Media Watch

Cardinal Ratzinger Compares Cloning Scientists to Hitler

TORONTO STAR, Aug. 9 — In the wake of announcements that three scientists plan to clone a human being by the end of this year, Cardinal Joseph Ratzinger, head of the Congregation for the Doctrine of the Faith, called cloning “anti-human,” the Canadian daily reported.

“In a certain sense, Hitler was ahead of his time as far as some modern developments are concerned,” said the cardinal, who lived through Nazi Germany as a teenager. Monsignor Elio Sgreccia, vice president of the Pontifical Academy for Life, called cloning “the worst manifestation of human slavery.”

Doctor Severino Antinori was one of three pro-cloning doctors to address a panel of the National Academy of Sciences in Washington. London's Daily Telegraph reported that Antinori called Pope John Paul II and President George W. Bush “criminals” and asserted that he had a “human right” to research cloning.

Mel Gibson and Sons on Pilgrimage to Vatican City SCOTTISH DAILY RECORD AND SUNDAY MAIL, Aug. 5 — Despite his scruffy appearance, actor Mel Gibson had a serious purpose when he turned up in Vatican City with his twin sons, the Scottish daily reported.

Gibson took Edward and Christian, 17, on a pilgrimage to the Vatican. The Australian actor wore religious symbols from the Carmelite order around his neck when he spoke with reporters.

Over Half of Ukrainians Positive About Pope

SOCIS INSTITUTE, Aug. 2 — Just over half of Ukrainians polled by the Socis Institute said that they felt “positive” about Pope John Paul II's June visit, despite condemnations form the Ukrainian Orthodox Church.

Fifty-one percent judged the visit to be positive, while only 14% thought it had been negative. One third of Ukrainians said the papal visit “will reinforce the international prestige” of Ukraine or “will contribute to an improvement in interdenominational relations.” Six percent thought the visit would cause Orthodox-Catholic relations to deteriorate, and 7% said the visit was part of a “plan of global expansion of Catholicism.”

Representing the Holy Spirit that descended “like a dove” and hovered over Jesus when he was baptized.

Bishop Burbidge: The Pandemic is Our ‘Pentecost Moment’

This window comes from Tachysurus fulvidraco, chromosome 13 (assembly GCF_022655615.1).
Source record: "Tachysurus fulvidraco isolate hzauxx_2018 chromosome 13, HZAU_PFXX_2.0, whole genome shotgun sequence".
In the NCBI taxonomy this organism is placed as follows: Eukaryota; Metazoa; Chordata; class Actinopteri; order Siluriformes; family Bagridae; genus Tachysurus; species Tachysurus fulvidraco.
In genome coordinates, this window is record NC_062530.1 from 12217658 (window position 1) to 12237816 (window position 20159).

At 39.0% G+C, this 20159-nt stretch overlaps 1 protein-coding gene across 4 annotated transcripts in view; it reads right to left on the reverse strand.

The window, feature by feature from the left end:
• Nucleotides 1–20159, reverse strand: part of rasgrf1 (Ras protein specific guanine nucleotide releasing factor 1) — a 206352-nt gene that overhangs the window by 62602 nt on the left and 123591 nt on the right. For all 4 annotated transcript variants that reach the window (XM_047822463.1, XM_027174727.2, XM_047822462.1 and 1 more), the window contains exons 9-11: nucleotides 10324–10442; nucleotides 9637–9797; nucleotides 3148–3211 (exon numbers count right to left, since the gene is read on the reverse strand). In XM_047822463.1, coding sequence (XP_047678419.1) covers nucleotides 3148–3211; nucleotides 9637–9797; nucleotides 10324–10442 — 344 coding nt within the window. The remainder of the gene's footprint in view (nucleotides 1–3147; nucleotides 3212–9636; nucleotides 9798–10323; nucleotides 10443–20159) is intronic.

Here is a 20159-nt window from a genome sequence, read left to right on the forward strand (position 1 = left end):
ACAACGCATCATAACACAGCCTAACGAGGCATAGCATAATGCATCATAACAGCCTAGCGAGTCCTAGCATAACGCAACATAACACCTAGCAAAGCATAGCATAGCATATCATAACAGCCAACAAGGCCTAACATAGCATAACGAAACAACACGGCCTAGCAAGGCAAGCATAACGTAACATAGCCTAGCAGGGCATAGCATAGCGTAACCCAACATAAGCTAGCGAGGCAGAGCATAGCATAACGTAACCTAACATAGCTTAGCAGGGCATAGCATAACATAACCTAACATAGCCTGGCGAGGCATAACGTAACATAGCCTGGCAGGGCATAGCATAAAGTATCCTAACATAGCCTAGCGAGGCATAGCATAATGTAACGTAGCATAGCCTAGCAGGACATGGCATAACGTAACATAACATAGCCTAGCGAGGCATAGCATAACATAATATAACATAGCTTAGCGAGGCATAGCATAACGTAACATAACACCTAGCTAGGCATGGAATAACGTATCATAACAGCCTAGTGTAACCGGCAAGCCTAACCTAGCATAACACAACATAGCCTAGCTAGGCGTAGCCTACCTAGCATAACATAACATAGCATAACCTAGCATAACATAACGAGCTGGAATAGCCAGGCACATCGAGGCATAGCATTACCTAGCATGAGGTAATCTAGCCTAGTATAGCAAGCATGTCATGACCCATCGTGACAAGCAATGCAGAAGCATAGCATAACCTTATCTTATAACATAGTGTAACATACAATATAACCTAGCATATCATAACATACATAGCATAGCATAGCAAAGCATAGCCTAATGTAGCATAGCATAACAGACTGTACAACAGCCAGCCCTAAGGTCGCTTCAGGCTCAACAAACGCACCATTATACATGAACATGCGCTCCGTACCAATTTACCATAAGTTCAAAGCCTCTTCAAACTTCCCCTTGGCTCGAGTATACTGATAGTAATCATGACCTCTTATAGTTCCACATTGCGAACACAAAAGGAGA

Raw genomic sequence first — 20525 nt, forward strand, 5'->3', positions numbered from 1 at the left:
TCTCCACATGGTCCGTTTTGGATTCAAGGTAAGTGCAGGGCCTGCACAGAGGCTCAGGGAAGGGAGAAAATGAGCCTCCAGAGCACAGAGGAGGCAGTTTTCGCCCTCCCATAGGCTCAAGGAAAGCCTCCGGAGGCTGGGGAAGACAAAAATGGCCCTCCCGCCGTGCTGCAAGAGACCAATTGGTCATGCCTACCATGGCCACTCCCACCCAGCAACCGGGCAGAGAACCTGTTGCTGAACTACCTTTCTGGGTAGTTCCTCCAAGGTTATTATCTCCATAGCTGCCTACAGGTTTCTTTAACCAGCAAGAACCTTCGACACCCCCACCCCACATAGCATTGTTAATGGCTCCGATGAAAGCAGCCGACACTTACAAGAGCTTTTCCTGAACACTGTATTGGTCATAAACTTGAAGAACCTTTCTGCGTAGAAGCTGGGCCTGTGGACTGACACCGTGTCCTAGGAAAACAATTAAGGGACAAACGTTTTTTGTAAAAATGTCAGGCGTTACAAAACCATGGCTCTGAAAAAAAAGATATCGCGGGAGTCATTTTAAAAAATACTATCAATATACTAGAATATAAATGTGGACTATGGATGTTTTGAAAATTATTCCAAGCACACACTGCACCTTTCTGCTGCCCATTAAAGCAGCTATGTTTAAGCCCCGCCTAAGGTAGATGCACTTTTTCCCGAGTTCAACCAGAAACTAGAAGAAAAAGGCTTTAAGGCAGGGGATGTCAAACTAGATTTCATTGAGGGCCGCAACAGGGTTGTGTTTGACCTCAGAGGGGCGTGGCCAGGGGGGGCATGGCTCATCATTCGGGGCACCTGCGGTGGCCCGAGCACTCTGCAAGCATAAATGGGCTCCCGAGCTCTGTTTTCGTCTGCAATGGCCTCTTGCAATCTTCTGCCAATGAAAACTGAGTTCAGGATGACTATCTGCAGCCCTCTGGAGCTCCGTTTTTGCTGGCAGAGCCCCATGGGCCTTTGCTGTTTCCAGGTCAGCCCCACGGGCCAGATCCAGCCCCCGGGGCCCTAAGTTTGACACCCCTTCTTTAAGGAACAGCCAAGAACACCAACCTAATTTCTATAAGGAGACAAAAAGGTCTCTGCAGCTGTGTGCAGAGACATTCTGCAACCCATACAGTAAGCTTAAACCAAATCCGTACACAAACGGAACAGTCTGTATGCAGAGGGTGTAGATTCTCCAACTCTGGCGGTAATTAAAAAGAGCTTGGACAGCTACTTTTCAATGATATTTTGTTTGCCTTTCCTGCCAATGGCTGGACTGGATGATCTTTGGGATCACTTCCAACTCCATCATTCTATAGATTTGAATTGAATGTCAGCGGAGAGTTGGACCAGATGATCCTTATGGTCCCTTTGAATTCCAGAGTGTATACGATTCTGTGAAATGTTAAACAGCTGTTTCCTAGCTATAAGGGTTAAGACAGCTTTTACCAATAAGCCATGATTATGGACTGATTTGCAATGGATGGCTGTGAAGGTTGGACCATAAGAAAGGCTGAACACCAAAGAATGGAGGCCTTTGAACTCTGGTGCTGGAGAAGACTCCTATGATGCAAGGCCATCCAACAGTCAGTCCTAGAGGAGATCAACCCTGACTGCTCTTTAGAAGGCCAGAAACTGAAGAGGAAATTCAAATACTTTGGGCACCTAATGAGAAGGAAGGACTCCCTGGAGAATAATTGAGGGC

This “21st century Pentecost moment” brought on by the pandemic, Bishop Michael Burbidge said, has underscored the need for good communication in the Church across all forms of media, in order to invite people into the fullness of the Gospel.

Cistercian Father Thomas Esposito says of discerning one’s college choice, ‘There has to be something that tugs at you and makes you want to investigate it further. And then the personal encounter comes in the form of a visit or a chat with a student or alumnus who communicates with the same enthusiasm or energy about the place. And then that love of a place can be a seed which germinates in your own heart through prayer.’

Choose a College With a Discerning Mind and Heart

Cistercian Father Thomas Esposito, assistant professor of theology at the University of Dallas (UD) and subprior (and former vocations director) of the Cistercian Abbey of Our Lady of Dallas, drew from his experience as both a student and now monastic religious to help those discerning understand the parallels between religious and college discernment.

Representing the Holy Spirit that descended “like a dove” and hovered over Jesus when he was baptized.

Bishop Burbidge: The Pandemic is Our ‘Pentecost Moment’

This “21st century Pentecost moment” brought on by the pandemic, Bishop Michael Burbidge said, has underscored the need for good communication in the Church across all forms of media, in order to invite people into the fullness of the Gospel.